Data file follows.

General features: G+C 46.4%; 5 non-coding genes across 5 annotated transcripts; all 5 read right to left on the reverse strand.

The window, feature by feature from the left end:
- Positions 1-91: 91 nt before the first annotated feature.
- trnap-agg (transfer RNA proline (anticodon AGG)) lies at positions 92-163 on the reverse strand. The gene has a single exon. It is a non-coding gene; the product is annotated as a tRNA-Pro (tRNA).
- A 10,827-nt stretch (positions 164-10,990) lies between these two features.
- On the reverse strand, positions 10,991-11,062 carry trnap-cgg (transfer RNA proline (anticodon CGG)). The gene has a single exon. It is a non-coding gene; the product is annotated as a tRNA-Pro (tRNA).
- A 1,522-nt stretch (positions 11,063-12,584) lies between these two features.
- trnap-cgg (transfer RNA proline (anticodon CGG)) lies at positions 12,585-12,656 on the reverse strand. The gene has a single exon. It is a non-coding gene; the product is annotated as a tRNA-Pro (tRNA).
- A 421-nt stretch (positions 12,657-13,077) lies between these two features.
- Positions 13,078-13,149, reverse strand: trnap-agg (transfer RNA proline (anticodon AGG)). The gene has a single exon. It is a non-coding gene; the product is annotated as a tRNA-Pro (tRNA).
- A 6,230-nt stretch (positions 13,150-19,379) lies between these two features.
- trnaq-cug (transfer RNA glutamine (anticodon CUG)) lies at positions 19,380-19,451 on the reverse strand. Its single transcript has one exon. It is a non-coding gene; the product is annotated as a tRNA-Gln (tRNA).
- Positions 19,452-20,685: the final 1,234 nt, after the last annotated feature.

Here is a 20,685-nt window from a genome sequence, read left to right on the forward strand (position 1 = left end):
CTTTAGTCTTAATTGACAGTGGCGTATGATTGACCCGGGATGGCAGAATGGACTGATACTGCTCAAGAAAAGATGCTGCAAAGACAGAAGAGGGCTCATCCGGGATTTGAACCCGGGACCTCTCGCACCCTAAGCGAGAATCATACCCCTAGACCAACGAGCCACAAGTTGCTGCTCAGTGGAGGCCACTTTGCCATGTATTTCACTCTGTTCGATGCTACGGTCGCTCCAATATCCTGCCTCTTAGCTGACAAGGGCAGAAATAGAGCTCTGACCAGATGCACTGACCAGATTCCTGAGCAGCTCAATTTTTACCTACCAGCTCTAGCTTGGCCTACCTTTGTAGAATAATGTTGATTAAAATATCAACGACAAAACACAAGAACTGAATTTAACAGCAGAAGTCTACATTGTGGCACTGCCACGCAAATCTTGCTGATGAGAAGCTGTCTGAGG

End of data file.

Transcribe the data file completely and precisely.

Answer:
General features: G+C 46.4%; 5 non-coding genes across 5 annotated transcripts; all 5 read right to left on the reverse strand.

The window, feature by feature from the left end:
- Positions 1-91: 91 nt before the first annotated feature.
- trnap-agg (transfer RNA proline (anticodon AGG)) lies at positions 92-163 on the reverse strand. The gene has a single exon. It is a non-coding gene; the product is annotated as a tRNA-Pro (tRNA).
- A 10,827-nt stretch (positions 164-10,990) lies between these two features.
- On the reverse strand, positions 10,991-11,062 carry trnap-cgg (transfer RNA proline (anticodon CGG)). The gene has a single exon. It is a non-coding gene; the product is annotated as a tRNA-Pro (tRNA).
- A 1,522-nt stretch (positions 11,063-12,584) lies between these two features.
- trnap-cgg (transfer RNA proline (anticodon CGG)) lies at positions 12,585-12,656 on the reverse strand. The gene has a single exon. It is a non-coding gene; the product is annotated as a tRNA-Pro (tRNA).
- A 421-nt stretch (positions 12,657-13,077) lies between these two features.
- Positions 13,078-13,149, reverse strand: trnap-agg (transfer RNA proline (anticodon AGG)). The gene has a single exon. It is a non-coding gene; the product is annotated as a tRNA-Pro (tRNA).
- A 6,230-nt stretch (positions 13,150-19,379) lies between these two features.
- trnaq-cug (transfer RNA glutamine (anticodon CUG)) lies at positions 19,380-19,451 on the reverse strand. Its single transcript has one exon. It is a non-coding gene; the product is annotated as a tRNA-Gln (tRNA).
- Positions 19,452-20,685: the final 1,234 nt, after the last annotated feature.

Here is a 20,685-nt window from a genome sequence, read left to right on the forward strand (position 1 = left end):
CTTTAGTCTTAATTGACAGTGGCGTATGATTGACCCGGGATGGCAGAATGGACTGATACTGCTCAAGAAAAGATGCTGCAAAGACAGAAGAGGGCTCATCCGGGATTTGAACCCGGGACCTCTCGCACCCTAAGCGAGAATCATACCCCTAGACCAACGAGCCACAAGTTGCTGCTCAGTGGAGGCCACTTTGCCATGTATTTCACTCTGTTCGATGCTACGGTCGCTCCAATATCCTGCCTCTTAGCTGACAAGGGCAGAAATAGAGCTCTGACCAGATGCACTGACCAGATTCCTGAGCAGCTCAATTTTTACCTACCAGCTCTAGCTTGGCCTACCTTTGTAGAATAATGTTGATTAAAATATCAACGACAAAACACAAGAACTGAATTTAACAGCAGAAGTCTACATTGTGGCACTGCCACGCAAATCTTGCTGATGAGAAGCTGTCTGAGG